More civilian contractors are working directly with the U.S. military and CIA to gather intelligence and execute offensive strikes as the U.S. continues to expand the number of drones it operates around the world.
Many of these contractors are helping drive the U.S.’ demand for their personnel by rapidly evolving drone technologies and capabilities, working in tandem with the U.S. to develop a global network of pilot centers, analysis stations and bases that can collect intelligence or strike on adversaries in a host of countries.
Investing in this network requires more personnel than investing in more traditional military air platforms, David Cloud wrote in a Dec. 29 Los Angeles Times piece. Air Force figures indicate it takes around 168 people to keep a single Predator in flight for 24 hours and 300 people for the larger surveillance Global Hawk, compared to the approximately 100 people needed to operate a F-16 fighter mission.
Contractors fill in for the Air Force’s shortage of ground-based pliots and crews who fly the drones, the analysts who constantly pour over the intelligence and reconnaissance gathered, and the technicians and mechanics who provide upkeep, Cloud said.
The Air Force currently operates more than 50 drones at all hours over Afghanistan and other areas and has a total fleet of around 230 Predators, Reapers and Global Hawks.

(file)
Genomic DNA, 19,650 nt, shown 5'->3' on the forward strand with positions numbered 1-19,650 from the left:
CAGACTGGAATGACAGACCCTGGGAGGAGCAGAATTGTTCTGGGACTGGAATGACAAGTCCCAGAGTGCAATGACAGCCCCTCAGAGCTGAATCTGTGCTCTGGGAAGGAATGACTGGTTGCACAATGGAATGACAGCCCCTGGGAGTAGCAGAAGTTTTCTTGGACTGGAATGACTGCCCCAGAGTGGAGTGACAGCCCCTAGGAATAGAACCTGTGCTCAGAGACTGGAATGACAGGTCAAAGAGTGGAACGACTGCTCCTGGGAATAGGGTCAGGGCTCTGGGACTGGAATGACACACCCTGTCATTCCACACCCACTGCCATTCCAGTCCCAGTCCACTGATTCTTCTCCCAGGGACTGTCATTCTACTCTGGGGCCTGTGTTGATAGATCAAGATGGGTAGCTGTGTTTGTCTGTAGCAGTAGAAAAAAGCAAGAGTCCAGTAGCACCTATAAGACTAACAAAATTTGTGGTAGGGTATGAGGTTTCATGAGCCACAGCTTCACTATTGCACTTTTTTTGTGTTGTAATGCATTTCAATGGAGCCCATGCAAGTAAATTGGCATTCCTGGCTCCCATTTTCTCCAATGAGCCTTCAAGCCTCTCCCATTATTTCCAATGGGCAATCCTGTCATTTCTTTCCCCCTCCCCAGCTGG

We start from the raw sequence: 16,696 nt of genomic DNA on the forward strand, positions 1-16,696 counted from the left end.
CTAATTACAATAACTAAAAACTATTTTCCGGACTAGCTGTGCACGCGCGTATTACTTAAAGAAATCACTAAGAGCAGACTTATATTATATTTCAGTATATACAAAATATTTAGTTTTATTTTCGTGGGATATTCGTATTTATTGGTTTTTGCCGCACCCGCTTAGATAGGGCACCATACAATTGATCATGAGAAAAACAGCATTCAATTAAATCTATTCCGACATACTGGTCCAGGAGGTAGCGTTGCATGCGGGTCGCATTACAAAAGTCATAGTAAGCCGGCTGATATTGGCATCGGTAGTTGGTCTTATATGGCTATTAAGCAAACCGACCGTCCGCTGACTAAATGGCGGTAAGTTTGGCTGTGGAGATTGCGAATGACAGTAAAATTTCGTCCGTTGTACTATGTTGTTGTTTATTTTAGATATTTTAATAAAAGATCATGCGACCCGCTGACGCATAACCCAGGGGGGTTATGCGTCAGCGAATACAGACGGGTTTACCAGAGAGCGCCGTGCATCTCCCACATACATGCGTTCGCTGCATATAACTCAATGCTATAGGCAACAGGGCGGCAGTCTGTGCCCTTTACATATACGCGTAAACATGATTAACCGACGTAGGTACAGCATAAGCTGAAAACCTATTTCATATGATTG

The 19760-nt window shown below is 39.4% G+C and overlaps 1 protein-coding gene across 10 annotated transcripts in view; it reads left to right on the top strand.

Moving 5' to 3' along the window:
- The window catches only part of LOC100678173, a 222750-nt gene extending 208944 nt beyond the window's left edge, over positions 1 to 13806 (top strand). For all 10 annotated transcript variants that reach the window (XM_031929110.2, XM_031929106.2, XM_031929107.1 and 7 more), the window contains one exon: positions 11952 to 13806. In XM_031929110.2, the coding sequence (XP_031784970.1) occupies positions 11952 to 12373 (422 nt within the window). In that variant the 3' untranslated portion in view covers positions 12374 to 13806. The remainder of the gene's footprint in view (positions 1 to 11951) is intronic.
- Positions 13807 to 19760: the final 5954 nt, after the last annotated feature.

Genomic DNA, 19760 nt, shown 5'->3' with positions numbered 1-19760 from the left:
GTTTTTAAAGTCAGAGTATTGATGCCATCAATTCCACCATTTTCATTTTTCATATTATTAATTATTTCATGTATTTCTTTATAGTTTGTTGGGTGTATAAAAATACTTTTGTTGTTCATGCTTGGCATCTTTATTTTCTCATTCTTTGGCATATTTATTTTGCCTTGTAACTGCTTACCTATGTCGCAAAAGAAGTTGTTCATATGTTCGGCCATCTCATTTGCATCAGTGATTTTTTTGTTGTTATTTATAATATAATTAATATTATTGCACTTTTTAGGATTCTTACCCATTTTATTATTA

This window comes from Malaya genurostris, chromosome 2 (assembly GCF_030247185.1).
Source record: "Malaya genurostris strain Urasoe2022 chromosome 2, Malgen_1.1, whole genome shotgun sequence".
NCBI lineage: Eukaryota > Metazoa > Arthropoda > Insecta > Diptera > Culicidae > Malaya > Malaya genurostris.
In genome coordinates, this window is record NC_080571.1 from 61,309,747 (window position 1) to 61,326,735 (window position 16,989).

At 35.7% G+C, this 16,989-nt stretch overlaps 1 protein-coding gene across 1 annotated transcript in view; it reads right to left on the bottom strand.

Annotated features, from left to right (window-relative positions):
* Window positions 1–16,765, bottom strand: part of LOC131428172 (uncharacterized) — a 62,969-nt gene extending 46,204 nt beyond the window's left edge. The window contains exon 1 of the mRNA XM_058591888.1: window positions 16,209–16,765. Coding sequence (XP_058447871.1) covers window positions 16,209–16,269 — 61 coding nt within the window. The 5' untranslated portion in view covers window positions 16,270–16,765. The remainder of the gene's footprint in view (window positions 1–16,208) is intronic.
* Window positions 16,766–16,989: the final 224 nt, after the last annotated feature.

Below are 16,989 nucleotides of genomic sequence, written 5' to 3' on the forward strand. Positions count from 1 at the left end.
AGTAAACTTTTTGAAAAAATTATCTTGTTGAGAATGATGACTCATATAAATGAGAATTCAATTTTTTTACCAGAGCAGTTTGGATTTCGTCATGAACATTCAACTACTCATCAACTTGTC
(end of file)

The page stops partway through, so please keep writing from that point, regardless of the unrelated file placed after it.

Even with an unclear budget picture, both those figures stand to grow. The Pentagon plans to purchase 730 medium and large drones over the next ten years, close to double the 775 the Congressional Budget Office counted in the current U.S. inventory. That figure doesn’t include hundreds currently under construction or in planning.
“Our number one manning problem in the Air Force is manning our unmanned platform,” Gen. Philip M. Breedlove told the LA Times. Cloud said the Pentagon plan would require thousands more personnel and that “without civilian contractors, U.S. drone operations would grind to a halt.”
BAE Systems‘ U.S. subsidiary has posted an ad for a special operations veteran to manage several hundred employs “while conducting [intelligence, surveillance and reconnaissance] / [full motion video] missions.”
As the U.S. fleet of unmanned aircraft grows, so too does the international reach and work of contractors.
Miller writes that in 2009, the U.S. was only conducting non-war zone drone operations in Pakistan, where it had fired around 44 strikes over five years.
Today, the U.S. carries out drone operations above or near Yemen, Somalia and Iran and the U.S. military flies drones from bases in Seychelles and Ethiopia. The military and CIA now have clandestine bases in at least six countries on two continents, with a newly constructured CIA base on the Arabian Peninsula.
Since 2009, the New America Foundation estimates the U.S. has carried out nearly 240 strikes in Pakistan.
One potential next stop: aircraft carriers. Northrop Grumman‘s prototype X-47B can be controlled by computer, rather than joystick, and will be the first drone able to take off and land on the moving deck of an aircraft carrier, the Wall Street Journal reports.
It can carry up to 4,500 pounds of weapons.